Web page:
Reality Check: Sea level rise not accelerating
A paper published yesterday in the Journal of Geophysical Research – Oceans, confirms other studies of tide gauge records which show that there has been no statistically significant acceleration in sea level rise over the past 100+ years, in contrast to statements of the IPCC and Al Gore. Sea levels have been rising naturally since the end of the last major ice age 20,000 years ago, and the rate of rise began to decelerate about 8,000 years ago:
JOURNAL OF GEOPHYSICAL RESEARCH, VOL. 115, C08013, 15 PP., 2010: Reconstruction of regional mean sea level anomalies from tide gauges using neural networks
Authors: Manfred Wenzel, Jens Schröter
The 20th century regional and global sea level variations are estimated based on long-term tide gauge records. For this the neural network technique is utilized that connects the coastal sea level with the regional and global mean via a nonlinear empirical relationship. Two major difficulties are overcome this way: the vertical movement of tide gauges over time and the problem of what weighting function to choose for each individual tide gauge record. Neural networks are also used to fill data gaps in the tide gauge records, which is a prerequisite for our analysis technique. A suite of different gap-filling strategies is tested which provides information about stability and variance of the results. The global mean sea level for the period January 1900 to December 2006 is estimated to rise at a rate of 1.56 ± 0.25 mm/yr which is reasonably consistent with earlier estimates, but we do not find significant acceleration. The regional mean sea level of the single ocean basins show mixed long-term behavior. While most of the basins show a sea level rise of varying strength there is an indication for a mean sea level fall in the southern Indian Ocean. Also for the the tropical Indian and the South Atlantic no significant trend can be detected. Nevertheless, the South Atlantic as well as the tropical Atlantic are the only basins that show significant acceleration. On shorter timescales, but longer than the annual cycle, the basins sea level are dominated by oscillations with periods of about 50–75 years and of about 25 years. Consequently, we find high (lagged) correlations between the single basins.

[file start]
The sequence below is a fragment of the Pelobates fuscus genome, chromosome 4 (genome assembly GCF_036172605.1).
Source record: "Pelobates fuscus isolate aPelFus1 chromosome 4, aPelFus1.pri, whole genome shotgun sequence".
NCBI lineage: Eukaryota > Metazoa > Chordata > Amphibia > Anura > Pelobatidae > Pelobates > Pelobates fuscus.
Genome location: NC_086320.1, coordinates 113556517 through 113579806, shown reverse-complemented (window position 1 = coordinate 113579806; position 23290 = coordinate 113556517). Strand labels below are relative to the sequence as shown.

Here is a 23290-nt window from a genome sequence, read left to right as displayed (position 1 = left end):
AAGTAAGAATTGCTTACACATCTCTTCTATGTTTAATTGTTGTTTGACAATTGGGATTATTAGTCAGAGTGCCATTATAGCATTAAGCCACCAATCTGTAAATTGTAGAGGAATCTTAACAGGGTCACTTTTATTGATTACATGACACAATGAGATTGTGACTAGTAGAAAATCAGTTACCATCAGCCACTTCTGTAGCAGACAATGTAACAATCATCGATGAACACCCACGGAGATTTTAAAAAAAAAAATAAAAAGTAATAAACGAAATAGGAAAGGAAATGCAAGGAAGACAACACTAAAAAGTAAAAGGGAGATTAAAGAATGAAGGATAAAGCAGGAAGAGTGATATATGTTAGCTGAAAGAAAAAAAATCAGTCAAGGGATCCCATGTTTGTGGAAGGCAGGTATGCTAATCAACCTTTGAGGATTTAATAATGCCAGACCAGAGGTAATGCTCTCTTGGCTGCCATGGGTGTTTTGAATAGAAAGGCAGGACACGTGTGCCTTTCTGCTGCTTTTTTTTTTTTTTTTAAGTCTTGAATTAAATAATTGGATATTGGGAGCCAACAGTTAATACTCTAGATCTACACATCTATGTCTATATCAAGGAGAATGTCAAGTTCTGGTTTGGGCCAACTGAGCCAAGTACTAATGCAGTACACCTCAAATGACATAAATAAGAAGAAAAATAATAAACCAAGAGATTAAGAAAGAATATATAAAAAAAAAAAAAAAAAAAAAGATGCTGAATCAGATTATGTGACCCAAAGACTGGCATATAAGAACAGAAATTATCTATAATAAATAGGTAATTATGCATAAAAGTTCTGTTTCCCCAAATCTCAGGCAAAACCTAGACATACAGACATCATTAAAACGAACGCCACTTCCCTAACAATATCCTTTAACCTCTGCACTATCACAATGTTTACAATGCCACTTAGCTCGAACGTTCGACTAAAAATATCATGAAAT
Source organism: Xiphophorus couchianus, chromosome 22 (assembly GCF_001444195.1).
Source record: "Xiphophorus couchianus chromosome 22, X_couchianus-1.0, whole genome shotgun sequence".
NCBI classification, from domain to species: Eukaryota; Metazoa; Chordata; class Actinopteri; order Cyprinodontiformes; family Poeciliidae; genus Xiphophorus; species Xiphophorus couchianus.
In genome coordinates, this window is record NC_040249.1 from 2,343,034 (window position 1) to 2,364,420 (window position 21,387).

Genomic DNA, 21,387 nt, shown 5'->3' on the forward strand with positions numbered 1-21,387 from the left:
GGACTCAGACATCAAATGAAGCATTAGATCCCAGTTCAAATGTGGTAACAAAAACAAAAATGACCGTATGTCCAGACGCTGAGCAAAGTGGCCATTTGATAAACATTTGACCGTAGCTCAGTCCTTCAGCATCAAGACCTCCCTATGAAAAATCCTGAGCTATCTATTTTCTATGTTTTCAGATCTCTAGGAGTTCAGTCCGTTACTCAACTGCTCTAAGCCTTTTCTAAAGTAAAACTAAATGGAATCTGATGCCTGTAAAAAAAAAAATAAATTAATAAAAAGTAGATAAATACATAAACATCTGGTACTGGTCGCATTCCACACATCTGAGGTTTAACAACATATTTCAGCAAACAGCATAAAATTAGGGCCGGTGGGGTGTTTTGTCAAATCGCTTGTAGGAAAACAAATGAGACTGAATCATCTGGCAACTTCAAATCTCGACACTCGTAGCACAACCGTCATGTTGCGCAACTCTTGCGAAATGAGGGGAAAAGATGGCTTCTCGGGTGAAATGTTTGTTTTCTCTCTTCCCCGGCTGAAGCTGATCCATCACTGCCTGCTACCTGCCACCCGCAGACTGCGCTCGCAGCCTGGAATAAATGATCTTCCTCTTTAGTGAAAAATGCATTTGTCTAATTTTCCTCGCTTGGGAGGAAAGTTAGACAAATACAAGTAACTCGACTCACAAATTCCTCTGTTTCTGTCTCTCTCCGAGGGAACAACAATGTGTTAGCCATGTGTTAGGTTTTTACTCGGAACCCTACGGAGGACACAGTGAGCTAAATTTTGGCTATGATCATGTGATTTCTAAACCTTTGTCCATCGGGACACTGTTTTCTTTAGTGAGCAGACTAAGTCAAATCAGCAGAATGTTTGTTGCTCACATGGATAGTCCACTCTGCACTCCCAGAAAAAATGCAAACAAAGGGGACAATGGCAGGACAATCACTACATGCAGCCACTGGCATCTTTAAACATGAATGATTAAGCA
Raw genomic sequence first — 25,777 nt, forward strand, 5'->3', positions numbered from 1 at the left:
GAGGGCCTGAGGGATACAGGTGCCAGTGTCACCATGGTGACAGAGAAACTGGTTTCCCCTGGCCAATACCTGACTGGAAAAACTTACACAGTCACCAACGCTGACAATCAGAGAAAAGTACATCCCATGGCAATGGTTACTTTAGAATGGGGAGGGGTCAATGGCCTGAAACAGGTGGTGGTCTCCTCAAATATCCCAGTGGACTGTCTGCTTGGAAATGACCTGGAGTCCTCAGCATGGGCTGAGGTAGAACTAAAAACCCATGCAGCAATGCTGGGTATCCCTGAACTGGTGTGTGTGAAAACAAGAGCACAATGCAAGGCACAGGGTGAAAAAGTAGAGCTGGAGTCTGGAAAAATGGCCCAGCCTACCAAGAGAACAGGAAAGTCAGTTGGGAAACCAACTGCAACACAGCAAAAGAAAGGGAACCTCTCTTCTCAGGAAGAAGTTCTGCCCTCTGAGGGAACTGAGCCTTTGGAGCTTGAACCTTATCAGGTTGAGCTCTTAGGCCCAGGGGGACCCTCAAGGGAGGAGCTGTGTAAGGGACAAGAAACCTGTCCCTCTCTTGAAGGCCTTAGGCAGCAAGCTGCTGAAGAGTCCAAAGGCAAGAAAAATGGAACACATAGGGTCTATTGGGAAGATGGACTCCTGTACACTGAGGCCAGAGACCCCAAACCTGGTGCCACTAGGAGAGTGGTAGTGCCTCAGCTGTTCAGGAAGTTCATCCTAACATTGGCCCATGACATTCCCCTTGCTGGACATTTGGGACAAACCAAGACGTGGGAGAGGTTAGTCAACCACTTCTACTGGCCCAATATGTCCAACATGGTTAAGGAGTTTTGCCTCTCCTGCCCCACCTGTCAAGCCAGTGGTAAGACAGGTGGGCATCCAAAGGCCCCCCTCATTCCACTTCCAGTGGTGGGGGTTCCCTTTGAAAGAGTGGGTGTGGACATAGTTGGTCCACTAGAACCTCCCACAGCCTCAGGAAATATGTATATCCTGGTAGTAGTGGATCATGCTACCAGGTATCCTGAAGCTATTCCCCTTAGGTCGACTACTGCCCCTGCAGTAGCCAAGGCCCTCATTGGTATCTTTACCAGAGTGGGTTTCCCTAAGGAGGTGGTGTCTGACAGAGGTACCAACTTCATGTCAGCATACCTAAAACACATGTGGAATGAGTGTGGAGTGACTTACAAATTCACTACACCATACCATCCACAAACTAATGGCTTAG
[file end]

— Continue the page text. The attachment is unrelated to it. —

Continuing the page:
Note: The 1.56 mm/yr non-accelerating rate of sea level rise would result in sea levels 6 inches higher than the present in100 years. The oscillations noted in this study correspond to the typical full and half-cycle lengths of the natural Pacific Decadal Oscillation and the natural 60-year climate cycle. The Pacific Decadal Oscillation warm phase has been shown to produce a marked temporary rise in global mean sea levels.